1. Putin Explains and Displays His Priorities. Vladimir Putin said this week that Russia’s borders have no end, a statement possibly made in jest but one that is reminding many of the old Soviet anecdote that the USSR has borders with any country it wants to. In another development, a Ukrainian portal has unearthed Putin’s first public interview in 1991 in which he said that he saw no reason he, a former KGB officer, couldn’t be president given that George H.W. Bush, a former head of the CIA, had become president of the US. But as always, Putin’s actions speak larger than his words: He has announced that he is ready to empty the country’s reserve fund to pay for his spending on military activity, and one commentator has calculated that over the past five years, his Russia has closed 12 schools for each of the 5,000 plus churches it has opened. And another has suggested that the best Russians can hope for is not the end of corruption but the appearance of “corruption-lite” in place of the all-embracing corruption of today.
2. Russian State TV Calls Trump ‘an Alpha Male’ and Obama ‘a Eunuch.’ Russian state television has described US President-elect Donald Trump “an alpha male” while denouncing incumbent President Barach Obama as “a eunuch”. But as offensive as these terms are, Moscow TV used even more offensive ones about Obama and had to edit them out afterwards. In related stories, the Cossacks of another region have named Trump an honorary member of their community, leading some to recall that the American Indians did the same for Stalin in 1942. Meanwhile, Russians in two Russian regions have staged pro-Trump rallies and asked him to help them, and a Tatar historian has suggested that Trump is a descendant of the Jewish Khazarite kingdom.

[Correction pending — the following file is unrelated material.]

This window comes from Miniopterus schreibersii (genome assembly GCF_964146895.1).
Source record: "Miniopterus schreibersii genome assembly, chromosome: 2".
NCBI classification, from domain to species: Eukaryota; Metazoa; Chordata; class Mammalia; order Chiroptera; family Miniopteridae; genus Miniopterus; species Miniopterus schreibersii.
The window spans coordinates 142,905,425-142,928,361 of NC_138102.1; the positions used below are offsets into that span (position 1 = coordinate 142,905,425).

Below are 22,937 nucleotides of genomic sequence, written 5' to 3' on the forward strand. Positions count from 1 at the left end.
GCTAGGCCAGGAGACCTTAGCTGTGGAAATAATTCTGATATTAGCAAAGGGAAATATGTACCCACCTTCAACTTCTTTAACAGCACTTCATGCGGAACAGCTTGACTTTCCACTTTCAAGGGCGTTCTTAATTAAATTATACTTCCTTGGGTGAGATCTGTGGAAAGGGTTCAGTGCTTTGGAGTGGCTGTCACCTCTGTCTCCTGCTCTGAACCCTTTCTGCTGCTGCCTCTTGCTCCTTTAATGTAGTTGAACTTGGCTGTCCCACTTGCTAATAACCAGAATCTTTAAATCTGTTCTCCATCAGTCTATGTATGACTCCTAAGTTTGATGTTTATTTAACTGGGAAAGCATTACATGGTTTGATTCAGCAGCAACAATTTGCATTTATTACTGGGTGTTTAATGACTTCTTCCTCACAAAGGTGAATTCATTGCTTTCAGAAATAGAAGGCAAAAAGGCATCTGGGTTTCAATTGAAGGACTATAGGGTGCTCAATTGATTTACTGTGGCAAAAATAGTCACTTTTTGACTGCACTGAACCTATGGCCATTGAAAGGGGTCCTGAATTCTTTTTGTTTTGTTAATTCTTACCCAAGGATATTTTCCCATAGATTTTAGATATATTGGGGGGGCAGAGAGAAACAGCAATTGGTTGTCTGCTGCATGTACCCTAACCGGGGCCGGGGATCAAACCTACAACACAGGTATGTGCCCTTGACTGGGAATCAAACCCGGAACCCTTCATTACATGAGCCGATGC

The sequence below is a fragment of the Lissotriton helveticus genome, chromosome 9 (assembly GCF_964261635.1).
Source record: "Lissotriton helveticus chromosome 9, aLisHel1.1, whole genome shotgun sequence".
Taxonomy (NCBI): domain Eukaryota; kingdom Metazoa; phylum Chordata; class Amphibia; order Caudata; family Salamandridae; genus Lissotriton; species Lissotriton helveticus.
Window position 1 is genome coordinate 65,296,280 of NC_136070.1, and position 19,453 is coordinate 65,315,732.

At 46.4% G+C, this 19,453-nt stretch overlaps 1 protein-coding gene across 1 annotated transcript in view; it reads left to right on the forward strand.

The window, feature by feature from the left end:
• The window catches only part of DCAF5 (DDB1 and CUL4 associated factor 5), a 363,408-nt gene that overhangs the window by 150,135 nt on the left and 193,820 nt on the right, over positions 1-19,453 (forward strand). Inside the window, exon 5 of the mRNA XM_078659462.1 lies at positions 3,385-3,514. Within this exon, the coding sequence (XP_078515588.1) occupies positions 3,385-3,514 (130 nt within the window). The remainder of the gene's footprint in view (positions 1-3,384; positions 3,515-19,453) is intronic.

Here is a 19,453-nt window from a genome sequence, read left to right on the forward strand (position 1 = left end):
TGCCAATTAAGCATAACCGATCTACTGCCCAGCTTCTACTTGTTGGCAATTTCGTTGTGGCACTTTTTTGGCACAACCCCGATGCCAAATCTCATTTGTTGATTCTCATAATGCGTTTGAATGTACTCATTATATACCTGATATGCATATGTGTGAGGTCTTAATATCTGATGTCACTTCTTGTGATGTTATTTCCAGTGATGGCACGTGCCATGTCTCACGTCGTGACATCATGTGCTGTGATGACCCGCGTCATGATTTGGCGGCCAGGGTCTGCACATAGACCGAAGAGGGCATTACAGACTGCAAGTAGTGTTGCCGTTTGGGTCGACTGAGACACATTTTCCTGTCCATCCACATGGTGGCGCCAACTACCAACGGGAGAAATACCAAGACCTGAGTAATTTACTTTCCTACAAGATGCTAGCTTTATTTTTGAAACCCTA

3. Putin’s Wars Increasingly Coming Home to Roost. The Russian defense ministry apparently by accident released figures showing that it has buried more than a thousand Russian soldiers in recent years, just one of the ways in which Putin’s wars are coming home to Russia. Other ways include: the foreign ministry says that more than 3,200 Russian citizens are now fighting for ISIS, a Transbaikal resident has shot one of Putin’s National Guard, and activists in St. Petersburg are stepping up their protests against Moscow’s Anschluss of Crimea and in support of the Crimean Tatars.
4. Flood of Bad Economic News Continues. Sergey Glazyyev says that the Russian economy today is like that of an individual who has just suffered a heart attack. Other bad news includes: figures show that in 1991, the Russian economy was three times the size of China’s while today China’s is six times the size of Russia’s, a measure of both Chinese growth and Russia’s decay, declines in Russian incomes are accelerating, inflation is accelerating the concentration of wealth is increasing, and the amount of bribes needed to get medicines has dramatically increased. Moreover, the future looks even bleaker now than it did only a week ago: pensions may not simply be cut but even in some cases eliminated, the transportation ministry says that it is going to reduce the amount of road repair by 67 percent, the government is preparing to raise taxes on tobacco and alcohol, and the Russian government has classified details on military sales abroad, an indication that they may be falling.